Chao-Ahn and her language barrier
I still can’t get over the fact that nobody bothered to find a way to communicate with Chao-Ahn the Potential in Season 7 of Buffy. So she spoke Cantonese when Giles only had a “thin” grasp of Mandarin. So what? Suddenly neither Chao-Ahn nor Giles could figure out that Mandarin and Cantonese basically shared the same written language? To the point that Giles had to draw stick-figure flashcards to inform her that she was in grave danger? To the point that he never even got her medical history (which would bring up her lactose intolerance and thus avoid the whole fiasco where Giles made her physically ill because “ice-cream is the universal language”)?
Buffy the general, training the Potentials into an army against the First, should’ve been concerned that one of her troops was missing the point of every one of her inspiring speeches, and more importantly, practical fighting lessons that could prove to be the key to survival on the battlefield. How could she be OK with allowing a Potential under her roof to be missing out on Slayer training like that?
Then there was Willow the bookworm, computer genius, and master of online search in one. And she (along with everyone else) never found a dictionary, online or offline? An ex-high school librarian surrounded by high school/college students and Slay allies who constantly research demons, couldn’t think of turning to books to break down this “formidable” language barrier in a college town?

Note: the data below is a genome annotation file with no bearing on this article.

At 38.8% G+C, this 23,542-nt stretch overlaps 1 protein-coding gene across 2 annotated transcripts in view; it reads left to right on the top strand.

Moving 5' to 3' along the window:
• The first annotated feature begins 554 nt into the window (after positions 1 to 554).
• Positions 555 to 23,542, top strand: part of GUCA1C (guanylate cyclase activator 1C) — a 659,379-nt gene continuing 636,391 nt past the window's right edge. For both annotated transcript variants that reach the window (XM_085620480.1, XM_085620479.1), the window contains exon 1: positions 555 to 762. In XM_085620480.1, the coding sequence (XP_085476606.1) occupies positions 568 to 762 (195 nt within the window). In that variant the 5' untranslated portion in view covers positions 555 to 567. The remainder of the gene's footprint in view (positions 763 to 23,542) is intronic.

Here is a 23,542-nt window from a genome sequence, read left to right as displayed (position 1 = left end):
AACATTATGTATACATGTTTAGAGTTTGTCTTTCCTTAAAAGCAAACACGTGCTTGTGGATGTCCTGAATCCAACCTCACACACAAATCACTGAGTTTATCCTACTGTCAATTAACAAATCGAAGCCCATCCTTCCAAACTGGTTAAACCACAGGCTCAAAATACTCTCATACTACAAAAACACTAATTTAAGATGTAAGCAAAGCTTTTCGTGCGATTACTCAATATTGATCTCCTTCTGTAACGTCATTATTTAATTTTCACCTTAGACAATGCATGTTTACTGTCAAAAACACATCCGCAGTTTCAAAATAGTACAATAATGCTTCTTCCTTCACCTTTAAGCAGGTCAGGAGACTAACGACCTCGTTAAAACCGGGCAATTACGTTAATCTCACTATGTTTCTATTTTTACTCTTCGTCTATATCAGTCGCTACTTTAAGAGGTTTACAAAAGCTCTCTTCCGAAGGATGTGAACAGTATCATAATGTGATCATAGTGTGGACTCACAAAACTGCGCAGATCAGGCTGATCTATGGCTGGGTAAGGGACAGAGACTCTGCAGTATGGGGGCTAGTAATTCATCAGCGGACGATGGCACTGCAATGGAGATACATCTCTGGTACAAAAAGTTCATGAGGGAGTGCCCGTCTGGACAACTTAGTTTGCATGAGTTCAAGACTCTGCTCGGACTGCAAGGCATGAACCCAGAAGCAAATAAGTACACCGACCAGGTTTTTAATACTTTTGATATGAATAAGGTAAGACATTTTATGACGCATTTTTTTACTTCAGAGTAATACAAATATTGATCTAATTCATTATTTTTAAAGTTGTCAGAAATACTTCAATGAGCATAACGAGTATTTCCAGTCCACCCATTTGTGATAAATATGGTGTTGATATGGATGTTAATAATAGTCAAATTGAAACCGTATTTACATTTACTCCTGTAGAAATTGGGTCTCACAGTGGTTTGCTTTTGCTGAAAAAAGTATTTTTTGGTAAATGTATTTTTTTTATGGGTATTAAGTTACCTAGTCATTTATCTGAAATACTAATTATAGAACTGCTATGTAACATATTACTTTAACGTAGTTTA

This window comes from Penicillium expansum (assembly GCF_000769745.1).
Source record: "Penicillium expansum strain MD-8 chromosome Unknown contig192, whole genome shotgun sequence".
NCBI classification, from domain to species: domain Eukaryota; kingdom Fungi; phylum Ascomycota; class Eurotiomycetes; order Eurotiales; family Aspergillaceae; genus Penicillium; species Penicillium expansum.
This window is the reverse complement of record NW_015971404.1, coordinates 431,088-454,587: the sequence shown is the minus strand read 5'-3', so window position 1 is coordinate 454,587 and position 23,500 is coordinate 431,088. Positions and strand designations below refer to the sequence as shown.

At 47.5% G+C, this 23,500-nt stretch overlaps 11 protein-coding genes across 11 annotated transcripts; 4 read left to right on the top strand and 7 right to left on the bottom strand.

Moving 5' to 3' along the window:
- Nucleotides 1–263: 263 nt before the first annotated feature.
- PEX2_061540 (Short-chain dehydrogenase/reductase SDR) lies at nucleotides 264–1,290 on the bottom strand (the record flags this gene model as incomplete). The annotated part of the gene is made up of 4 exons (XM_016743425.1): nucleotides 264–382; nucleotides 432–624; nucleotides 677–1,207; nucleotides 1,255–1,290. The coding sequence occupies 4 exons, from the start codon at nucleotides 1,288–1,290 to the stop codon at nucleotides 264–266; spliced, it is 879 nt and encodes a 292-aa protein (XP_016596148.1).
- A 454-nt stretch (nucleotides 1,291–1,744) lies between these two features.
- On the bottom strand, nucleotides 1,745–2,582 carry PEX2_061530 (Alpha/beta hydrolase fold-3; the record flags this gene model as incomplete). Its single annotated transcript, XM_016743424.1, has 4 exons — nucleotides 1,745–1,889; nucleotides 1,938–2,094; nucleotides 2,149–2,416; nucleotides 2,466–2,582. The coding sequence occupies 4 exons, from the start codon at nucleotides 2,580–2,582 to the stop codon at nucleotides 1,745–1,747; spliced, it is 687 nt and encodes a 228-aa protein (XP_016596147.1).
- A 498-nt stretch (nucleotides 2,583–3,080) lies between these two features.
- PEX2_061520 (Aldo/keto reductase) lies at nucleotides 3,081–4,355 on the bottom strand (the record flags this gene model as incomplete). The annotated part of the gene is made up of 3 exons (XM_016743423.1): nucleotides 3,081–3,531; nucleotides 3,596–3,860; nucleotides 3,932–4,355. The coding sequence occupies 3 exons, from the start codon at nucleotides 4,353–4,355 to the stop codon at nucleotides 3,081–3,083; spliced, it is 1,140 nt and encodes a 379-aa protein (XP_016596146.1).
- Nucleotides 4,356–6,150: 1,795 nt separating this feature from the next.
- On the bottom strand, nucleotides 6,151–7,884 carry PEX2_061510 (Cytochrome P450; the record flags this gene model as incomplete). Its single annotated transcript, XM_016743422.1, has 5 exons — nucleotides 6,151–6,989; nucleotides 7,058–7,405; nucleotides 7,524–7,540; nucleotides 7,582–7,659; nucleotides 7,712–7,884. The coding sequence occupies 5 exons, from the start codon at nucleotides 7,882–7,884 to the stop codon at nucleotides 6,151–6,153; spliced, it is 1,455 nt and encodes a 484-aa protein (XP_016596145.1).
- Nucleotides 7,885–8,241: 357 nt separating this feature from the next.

And it’s not like they don’t constantly deal with challenging languages and texts. Latin spells never slowed down Willow’s spellcasting. The Hellmouth was full of items with inscriptions that required decoding, and prophecies that required translation. Giles spoke Sumerian and even Dawn had been (self-)taught enough of it to attempt a translation of the shadowcasters text. Sumerian, a language that’s been dead for millennia and is not even close to any modern language today outside of a few loan words. A language that’s only studied by scholars with very specific interests and not available at, for example, your local high school or community college.
But then came an actual human being whose very life had been entrusted to them, and nobody cared enough to find ways to communicate with her? Nobody tried to help?